We’re finally going to get some honesty on how the NSA spies on innocent Americans’ communications.
A federal judge late last week in Jewel v. NSA, EFF’s landmark case against mass surveillance, ordered [PDF] the government to provide to it all relevant evidence necessary to prove or deny that plaintiffs were subject to NSA surveillance via tapping into the Internet backbone. This includes surveillance done pursuant to section 702 of the FISA Amendments Act since 2008, which is up for renewal this year. It also includes surveillance between 2001-8 conducted pursuant to the Presidents Surveillance Program.
In 2016 the Court had ordered that the plaintiffs could seek discovery. After over a year of government stonewalling, the Court has now ordered the government to comply with a narrowed set of discovery requests by August 9, 2017. The discovery is aimed at whether plaintiffs’ communications were subject to the mass NSA program tapping into the Internet backbone called Upstream. The court also ordered the government to file as much of its responses as possible on the public court docket.
The Jewel v. NSA case continues to mark the first time the NSA has been ordered to respond to civil discovery about any of its mass surveillance programs. Since the first EFF case against NSA mass surveillance was launched in 2006, the government has abandoned or dramatically reduced three of the four key programs addressed by the lawsuit:
What’s left, at least that the public is aware of at this time, is the interception and use of communications flowing over the Internet backbone at key junctures. Thanks to the new order, the U.S. government will, for the first time, have to answer to privacy concerns about the remaining Internet surveillance methods and their impact on Americans.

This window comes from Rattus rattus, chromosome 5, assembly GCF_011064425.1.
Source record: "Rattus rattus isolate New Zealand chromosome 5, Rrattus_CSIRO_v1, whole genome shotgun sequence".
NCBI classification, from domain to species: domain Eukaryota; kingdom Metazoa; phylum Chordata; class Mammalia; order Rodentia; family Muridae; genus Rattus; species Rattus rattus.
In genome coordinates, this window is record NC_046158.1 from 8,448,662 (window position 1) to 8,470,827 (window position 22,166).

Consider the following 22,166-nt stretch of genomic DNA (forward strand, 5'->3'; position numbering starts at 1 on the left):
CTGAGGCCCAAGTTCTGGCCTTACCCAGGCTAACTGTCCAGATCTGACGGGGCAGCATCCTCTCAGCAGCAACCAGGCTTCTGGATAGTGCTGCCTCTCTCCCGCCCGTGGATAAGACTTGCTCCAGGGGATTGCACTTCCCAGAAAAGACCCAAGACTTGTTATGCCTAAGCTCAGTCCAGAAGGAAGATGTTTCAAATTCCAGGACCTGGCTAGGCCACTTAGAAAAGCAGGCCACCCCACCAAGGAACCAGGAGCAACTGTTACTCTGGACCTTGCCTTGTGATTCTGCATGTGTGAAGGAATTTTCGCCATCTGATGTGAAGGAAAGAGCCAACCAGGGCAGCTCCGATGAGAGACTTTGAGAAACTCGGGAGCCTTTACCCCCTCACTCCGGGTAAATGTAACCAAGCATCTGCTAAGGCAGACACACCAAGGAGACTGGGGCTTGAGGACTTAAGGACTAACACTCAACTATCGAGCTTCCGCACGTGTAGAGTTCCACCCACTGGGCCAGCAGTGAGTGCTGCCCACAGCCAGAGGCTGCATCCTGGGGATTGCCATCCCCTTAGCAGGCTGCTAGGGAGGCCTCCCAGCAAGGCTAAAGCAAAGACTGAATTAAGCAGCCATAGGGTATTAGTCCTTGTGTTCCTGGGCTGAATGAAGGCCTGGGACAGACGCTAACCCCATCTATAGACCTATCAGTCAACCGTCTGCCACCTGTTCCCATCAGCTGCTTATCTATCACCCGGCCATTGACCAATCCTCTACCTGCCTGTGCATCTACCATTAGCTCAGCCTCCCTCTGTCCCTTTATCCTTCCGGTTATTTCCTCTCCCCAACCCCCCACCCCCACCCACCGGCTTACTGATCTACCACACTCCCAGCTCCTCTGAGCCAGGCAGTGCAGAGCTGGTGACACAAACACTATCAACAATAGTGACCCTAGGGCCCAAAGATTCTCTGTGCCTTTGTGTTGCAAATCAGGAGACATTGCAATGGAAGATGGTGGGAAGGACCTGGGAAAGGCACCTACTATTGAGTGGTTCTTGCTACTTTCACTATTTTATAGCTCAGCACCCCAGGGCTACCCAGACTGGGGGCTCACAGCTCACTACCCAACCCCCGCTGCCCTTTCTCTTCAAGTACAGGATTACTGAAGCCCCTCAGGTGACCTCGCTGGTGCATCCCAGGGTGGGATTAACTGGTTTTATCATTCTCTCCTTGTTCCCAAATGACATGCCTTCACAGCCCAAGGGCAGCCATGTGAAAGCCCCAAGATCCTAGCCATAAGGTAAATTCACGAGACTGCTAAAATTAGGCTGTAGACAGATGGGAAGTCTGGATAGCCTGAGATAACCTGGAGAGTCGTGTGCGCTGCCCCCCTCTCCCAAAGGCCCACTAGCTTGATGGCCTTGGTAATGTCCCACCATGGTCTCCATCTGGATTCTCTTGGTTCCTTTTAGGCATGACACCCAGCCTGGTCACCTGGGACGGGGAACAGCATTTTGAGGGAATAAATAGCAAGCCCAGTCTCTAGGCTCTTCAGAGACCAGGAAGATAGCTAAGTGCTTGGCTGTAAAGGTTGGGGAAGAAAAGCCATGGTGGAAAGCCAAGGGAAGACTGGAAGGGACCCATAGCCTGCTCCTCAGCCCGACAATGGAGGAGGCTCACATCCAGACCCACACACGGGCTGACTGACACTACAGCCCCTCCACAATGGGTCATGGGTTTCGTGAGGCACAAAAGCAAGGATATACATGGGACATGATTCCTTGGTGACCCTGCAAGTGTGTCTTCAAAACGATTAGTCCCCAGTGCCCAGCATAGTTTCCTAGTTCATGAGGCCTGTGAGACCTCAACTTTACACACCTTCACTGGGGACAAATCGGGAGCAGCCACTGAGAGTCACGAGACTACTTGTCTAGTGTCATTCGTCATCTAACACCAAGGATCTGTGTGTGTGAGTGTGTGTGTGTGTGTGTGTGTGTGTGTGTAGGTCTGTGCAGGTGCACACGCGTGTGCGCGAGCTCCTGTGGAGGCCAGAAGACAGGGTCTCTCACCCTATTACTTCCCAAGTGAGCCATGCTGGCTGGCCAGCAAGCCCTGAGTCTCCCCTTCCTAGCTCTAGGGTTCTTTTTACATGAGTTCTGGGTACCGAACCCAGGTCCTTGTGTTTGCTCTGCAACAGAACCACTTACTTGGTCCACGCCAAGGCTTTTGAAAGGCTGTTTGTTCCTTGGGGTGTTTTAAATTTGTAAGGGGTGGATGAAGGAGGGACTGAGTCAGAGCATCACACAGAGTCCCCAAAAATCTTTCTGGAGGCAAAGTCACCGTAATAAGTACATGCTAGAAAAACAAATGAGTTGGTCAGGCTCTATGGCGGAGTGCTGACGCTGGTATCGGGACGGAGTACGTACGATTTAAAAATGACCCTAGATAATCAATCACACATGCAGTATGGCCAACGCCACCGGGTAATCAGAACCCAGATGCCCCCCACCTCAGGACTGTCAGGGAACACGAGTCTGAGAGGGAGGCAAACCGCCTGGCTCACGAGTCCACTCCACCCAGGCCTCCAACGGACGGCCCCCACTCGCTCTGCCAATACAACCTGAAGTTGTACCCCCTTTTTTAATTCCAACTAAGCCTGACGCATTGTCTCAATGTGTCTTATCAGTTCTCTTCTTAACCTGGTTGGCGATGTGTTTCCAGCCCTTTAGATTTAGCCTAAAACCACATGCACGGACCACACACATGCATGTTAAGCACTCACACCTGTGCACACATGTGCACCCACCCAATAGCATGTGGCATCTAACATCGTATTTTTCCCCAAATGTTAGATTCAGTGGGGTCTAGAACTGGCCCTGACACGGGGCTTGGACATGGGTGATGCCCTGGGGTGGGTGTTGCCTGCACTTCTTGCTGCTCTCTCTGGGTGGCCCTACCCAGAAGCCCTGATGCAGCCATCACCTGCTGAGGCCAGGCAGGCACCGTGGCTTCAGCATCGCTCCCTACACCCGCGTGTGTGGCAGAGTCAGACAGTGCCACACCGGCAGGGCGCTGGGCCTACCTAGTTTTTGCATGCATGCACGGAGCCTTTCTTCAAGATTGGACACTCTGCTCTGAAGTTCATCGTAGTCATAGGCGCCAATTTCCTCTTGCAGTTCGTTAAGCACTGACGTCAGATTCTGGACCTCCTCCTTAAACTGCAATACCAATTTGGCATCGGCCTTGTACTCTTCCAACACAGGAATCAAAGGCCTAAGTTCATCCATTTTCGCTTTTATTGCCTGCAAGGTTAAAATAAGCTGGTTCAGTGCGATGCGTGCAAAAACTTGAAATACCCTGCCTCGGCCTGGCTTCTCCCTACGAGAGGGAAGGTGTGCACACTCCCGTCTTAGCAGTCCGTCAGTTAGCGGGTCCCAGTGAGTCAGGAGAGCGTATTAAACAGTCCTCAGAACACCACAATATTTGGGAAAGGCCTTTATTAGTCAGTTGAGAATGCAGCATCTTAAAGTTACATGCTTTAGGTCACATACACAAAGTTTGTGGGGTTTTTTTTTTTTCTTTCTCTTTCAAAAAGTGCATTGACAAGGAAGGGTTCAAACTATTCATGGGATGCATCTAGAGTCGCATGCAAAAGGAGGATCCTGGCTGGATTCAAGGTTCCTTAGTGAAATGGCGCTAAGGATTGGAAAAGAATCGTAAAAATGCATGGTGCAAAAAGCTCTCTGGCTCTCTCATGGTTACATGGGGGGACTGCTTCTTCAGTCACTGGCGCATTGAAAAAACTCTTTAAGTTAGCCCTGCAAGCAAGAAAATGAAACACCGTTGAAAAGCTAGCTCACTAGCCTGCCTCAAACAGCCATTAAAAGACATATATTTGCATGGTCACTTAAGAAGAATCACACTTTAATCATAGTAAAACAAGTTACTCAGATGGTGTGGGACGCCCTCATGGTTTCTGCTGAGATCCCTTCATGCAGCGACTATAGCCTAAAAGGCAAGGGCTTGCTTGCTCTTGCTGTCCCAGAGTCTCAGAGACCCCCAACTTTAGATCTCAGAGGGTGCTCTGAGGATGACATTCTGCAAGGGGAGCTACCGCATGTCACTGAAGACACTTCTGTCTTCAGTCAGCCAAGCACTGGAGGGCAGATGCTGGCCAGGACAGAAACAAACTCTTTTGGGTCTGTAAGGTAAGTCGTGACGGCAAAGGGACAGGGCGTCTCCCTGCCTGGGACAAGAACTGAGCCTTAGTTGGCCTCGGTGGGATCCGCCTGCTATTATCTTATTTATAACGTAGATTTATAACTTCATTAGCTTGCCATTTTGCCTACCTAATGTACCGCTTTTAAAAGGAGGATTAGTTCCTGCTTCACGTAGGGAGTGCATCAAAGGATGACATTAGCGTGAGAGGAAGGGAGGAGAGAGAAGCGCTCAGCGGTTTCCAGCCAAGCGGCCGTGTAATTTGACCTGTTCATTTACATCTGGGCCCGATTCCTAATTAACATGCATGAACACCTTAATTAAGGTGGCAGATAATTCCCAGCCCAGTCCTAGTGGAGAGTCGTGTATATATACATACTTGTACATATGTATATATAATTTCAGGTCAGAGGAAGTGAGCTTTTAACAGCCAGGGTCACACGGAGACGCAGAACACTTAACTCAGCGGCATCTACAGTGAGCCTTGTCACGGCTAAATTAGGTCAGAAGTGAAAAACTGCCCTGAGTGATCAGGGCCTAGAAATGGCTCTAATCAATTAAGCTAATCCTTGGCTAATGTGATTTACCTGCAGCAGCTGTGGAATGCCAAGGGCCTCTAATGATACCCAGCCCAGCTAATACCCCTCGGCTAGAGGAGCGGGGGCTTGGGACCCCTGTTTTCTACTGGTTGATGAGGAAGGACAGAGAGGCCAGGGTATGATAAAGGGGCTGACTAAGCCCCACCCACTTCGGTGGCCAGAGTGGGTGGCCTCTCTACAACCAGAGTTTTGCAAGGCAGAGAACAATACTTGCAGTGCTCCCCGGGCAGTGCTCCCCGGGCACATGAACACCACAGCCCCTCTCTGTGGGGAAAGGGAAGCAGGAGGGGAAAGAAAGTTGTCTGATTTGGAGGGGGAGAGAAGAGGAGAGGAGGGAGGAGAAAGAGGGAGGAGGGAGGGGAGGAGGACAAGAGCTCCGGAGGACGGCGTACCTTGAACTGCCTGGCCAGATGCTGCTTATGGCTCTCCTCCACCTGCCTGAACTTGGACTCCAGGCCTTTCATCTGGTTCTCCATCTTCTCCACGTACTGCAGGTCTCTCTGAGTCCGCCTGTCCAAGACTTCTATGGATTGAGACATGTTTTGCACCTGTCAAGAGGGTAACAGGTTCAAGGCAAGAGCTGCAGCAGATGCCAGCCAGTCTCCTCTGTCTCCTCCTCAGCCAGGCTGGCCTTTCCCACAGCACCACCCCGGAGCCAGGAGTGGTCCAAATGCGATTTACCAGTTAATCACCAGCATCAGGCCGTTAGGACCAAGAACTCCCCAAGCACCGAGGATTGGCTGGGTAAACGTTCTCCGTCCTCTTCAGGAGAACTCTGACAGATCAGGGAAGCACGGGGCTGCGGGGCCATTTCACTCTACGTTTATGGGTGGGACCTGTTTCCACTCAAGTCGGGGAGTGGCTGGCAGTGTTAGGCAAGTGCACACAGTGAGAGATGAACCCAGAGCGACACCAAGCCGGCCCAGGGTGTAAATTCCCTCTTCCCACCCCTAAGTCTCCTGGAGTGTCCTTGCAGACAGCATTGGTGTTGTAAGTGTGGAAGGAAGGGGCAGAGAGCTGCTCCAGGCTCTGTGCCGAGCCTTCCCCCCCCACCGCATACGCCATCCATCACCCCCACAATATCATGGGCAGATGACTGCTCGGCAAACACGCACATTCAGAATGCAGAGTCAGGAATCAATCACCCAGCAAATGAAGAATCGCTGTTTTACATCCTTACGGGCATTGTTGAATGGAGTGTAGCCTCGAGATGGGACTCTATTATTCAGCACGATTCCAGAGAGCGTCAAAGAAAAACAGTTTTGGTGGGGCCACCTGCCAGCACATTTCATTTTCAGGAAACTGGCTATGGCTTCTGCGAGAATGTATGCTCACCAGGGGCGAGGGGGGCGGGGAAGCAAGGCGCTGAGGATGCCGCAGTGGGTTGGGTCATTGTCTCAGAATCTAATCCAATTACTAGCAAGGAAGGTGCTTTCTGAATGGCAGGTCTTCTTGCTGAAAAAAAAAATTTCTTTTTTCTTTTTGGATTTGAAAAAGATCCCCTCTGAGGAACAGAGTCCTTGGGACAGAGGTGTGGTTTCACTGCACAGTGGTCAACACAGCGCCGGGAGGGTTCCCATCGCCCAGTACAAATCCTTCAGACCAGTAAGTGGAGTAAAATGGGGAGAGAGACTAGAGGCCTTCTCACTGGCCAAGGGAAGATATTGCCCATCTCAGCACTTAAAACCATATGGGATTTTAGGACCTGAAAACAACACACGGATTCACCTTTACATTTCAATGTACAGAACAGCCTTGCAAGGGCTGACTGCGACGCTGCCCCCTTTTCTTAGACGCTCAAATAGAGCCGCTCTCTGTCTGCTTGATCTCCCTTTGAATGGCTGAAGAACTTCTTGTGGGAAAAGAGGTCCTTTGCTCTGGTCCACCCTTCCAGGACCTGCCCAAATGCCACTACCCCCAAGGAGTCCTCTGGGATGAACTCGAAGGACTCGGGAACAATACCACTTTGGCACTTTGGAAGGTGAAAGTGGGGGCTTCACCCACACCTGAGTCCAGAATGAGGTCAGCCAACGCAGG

The NSA must tell the Court whether its 702 Upstream surveillance touches the communications of millions of Americans.
It’s been a long, slow road, but the NSA has been forced to reduce its mass spying in the United States in major ways. This has come through a combination of litigation pressure, ongoing activism and public concern, technological efforts to encrypt more of the Internet, Congressional pressure, and a steady stream of information coming out about its activities including from government investigations spurred by whistleblowers like Edward Snowden and Mark Klein. EFF will continue to push forward with the litigation and all of EFF’s other efforts until all Americans who rely on the Internet can feel safe that they can communicate online without NSA having broad access to their communications.
San Francisco attorney Richard Wiebe argued the matter for the plaintiffs. Also assisting EFF with the case are attorneys from the firm Keker, Van Nest and Peters, Thomas Moore III, James Tyre and Aram Antaramian.
Source: Electronic Frontier Foundation